At the end end of the day, I love this site and have saved thousands using the info and techniques. I just don’t like that we have to work so hard to work a system that I feel shouldn’t even be there in the first place.

2 Likes

I have to say that while I understand what you’re going for here, Anthony, I think the LH forum is the wrong audience. The folks here are the ones who are digging in and learning about residuals, mf’s, etc. in an effort to save those extra $1k or $2k. If the person is the type who wants to dig into the numbers and squeeze every last bit of savings out of it, they will. I have family members who are very highly educated and accomplished and every once in a while they will come around and ask me to help them negotiate a deal. So I do a bit of legwork and give them a clear path to follow (hell, I even offer to go along and go with them sometimes), but there are mostly ever two outcomes: 1) they come back spewing whatever bs lines they were fed at the dealer about their credit, the deal not being available, etc. and feeling like they got an awesome deal on that lexus IS at $800 month (this really happened), or 2) they give up within a day and tell me thanks but they decided to just get it overwith and bought whatever they were after at a dealer-dictated price without cross-shopping. IMO, this is your target audience, and they’re not here on these forums. I can understand what skildner is saying because to those of us here who have the desire to learn about this, your post does come off like a sales pitch. For example, I went over your site and my first thought after looking at half the numbers was that if I could get access to the incentives, mf and residuals I could likely negotiate much stronger deals with a bit of cross-shopping and correct timing (end of month). So yeah, I’ll “forrest gump” my way through it, as you put it, without so much as a second thought.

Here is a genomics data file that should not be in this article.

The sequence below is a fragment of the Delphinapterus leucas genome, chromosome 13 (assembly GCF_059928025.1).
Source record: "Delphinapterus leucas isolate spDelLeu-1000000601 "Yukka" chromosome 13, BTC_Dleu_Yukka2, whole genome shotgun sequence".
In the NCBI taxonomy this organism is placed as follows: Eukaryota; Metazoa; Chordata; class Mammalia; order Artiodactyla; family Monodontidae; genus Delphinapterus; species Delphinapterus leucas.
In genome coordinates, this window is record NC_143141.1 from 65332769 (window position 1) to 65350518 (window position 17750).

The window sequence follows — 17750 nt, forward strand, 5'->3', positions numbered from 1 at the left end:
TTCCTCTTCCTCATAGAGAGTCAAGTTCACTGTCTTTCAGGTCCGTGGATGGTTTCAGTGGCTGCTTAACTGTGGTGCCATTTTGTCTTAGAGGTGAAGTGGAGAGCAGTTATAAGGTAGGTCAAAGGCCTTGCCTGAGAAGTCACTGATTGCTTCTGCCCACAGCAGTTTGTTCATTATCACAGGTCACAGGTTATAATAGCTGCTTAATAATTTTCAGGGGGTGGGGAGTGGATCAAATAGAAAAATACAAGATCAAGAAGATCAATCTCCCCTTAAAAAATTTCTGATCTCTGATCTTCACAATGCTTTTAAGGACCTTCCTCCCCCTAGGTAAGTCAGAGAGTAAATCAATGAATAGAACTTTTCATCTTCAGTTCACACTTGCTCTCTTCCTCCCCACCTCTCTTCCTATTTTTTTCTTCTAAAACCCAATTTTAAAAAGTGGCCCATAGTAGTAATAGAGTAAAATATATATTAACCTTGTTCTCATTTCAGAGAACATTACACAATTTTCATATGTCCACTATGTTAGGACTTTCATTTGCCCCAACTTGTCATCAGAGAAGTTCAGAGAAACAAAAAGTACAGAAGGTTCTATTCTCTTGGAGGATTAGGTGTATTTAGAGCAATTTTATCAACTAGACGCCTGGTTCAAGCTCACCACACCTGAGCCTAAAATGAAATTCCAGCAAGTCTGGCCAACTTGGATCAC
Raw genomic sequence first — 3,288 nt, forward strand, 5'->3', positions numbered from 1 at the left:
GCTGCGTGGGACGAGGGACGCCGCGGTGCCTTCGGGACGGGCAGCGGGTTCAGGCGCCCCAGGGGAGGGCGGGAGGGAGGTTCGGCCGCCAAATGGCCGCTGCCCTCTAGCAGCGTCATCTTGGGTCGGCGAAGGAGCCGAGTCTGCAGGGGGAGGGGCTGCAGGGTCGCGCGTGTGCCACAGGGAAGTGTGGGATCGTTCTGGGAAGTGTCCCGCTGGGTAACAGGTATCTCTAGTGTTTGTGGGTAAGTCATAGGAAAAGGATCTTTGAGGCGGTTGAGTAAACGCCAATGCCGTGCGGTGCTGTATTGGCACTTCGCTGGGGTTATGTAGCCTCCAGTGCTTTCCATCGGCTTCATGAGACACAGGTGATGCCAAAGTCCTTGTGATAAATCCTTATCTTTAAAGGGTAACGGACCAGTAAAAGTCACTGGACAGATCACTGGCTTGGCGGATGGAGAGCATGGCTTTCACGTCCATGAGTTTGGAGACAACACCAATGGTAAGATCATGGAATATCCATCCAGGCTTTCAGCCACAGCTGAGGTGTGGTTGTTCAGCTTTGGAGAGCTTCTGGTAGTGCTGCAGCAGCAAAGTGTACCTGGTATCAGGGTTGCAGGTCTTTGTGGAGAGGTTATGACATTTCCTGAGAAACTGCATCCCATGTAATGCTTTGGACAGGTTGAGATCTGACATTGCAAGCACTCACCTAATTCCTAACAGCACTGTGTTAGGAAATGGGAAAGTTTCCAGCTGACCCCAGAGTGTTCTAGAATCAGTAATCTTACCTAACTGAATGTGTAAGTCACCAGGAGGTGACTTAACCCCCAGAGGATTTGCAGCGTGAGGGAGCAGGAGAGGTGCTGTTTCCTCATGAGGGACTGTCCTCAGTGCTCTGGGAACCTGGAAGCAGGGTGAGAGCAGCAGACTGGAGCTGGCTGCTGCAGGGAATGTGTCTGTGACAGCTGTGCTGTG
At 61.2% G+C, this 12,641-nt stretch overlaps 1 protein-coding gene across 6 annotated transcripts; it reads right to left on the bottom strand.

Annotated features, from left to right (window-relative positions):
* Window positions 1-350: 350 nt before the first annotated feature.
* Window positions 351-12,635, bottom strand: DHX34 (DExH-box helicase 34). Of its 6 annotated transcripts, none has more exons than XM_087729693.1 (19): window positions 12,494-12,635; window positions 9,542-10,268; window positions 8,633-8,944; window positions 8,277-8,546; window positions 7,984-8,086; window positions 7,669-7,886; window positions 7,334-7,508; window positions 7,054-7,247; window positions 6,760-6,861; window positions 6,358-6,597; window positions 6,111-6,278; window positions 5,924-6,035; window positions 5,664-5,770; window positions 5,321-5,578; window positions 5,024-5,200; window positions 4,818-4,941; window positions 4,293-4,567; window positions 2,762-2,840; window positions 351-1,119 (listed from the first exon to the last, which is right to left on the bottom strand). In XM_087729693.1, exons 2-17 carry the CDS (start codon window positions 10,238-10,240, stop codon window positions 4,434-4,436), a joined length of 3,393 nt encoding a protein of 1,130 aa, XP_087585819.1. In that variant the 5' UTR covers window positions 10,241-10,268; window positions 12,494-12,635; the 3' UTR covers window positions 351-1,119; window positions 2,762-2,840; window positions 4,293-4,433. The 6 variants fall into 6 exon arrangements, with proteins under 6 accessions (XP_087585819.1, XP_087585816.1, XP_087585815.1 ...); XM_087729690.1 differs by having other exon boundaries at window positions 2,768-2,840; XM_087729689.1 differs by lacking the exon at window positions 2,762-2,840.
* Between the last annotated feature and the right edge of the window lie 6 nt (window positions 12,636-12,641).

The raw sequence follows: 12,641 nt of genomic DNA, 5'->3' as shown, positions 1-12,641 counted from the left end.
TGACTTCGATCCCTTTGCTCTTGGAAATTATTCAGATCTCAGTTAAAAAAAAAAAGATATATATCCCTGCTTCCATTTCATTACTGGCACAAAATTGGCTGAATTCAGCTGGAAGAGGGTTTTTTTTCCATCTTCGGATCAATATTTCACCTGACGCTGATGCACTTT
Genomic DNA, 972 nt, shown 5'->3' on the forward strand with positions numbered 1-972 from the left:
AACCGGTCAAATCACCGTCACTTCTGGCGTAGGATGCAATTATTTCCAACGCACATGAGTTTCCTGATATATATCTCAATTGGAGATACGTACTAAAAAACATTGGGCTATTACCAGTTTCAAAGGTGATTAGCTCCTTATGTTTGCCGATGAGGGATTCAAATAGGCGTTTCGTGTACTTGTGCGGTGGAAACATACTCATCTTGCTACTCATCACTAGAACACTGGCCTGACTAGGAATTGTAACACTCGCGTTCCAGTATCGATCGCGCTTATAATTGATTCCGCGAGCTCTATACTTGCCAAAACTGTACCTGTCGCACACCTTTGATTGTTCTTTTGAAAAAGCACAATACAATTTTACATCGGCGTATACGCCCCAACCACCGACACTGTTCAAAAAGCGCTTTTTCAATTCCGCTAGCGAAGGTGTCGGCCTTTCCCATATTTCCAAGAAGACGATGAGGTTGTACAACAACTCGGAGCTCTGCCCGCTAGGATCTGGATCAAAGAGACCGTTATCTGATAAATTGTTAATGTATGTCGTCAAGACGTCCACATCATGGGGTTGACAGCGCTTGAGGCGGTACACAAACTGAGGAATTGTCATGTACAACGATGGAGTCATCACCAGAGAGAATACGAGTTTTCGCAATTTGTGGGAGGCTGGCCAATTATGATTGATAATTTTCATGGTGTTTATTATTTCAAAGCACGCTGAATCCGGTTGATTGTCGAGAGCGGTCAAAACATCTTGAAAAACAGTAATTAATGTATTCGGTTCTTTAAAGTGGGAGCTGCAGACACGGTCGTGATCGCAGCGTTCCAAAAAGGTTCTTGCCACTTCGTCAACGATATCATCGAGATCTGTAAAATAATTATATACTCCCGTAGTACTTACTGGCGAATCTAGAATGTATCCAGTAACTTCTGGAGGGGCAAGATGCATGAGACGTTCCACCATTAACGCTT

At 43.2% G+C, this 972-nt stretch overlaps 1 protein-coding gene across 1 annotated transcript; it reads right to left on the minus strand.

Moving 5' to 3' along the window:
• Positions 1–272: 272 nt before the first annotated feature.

I’ve also never fully agreed with the whole “your time is worth $75/hr so why spend it doing X when you could be making money,” because it’s not like anybody is taking time off of work and giving up that $ in an effort to lease their car. You will sacrifice some off time (nights/weekends) to make it happen, but by no means did I lose $500-$1k from my paycheck when I went after the Cruze deal from December. And ultimately it was 100% worth it because I’m sitting here paying $70/mo with only a couple hundred due at signing while there were folks over in the edmunds forums, for example, asking if their $1200 drive off $160/mo lease was a good deal—plus I’m sure we both earned full paychecks that month.

Having spent some time working in car sales for some high-end brands I’ve not stopped thinking about the fight that Tesla is having with the dealer lobbies, and while I don’t really have a definitive position yet I will say that with time I think what Amazon did to brick & mortar retailers will play out in some form as it relates to car sales. This seems to be the way Tesla is heading, and I have to say I agree with skildner; while I would miss not being able to haggle, if I knew that nobody out there was getting a deal and it was a breeze of a process instead of the usual car-buying dance I wouldn’t have a problem with it at all. There are a few brands out there that protect their prices by limiting any promotions on them and I buy them happily without ever wondering if/when they will go on sale or walking into the store and using google shopping to cross-check every other retailer out there. It’s the new economy, either fortunately or unfortunately (whatever your viewpoint is), and everyone from the salespeople to the Tesla demo workers to the customers will need to learn how to adapt because at the end of the day what skildner said is right; it’s all about numero uno, because if you’re not looking out for yourself neither is Musk and neither is Joe Blow Manager at BendOver Nissan.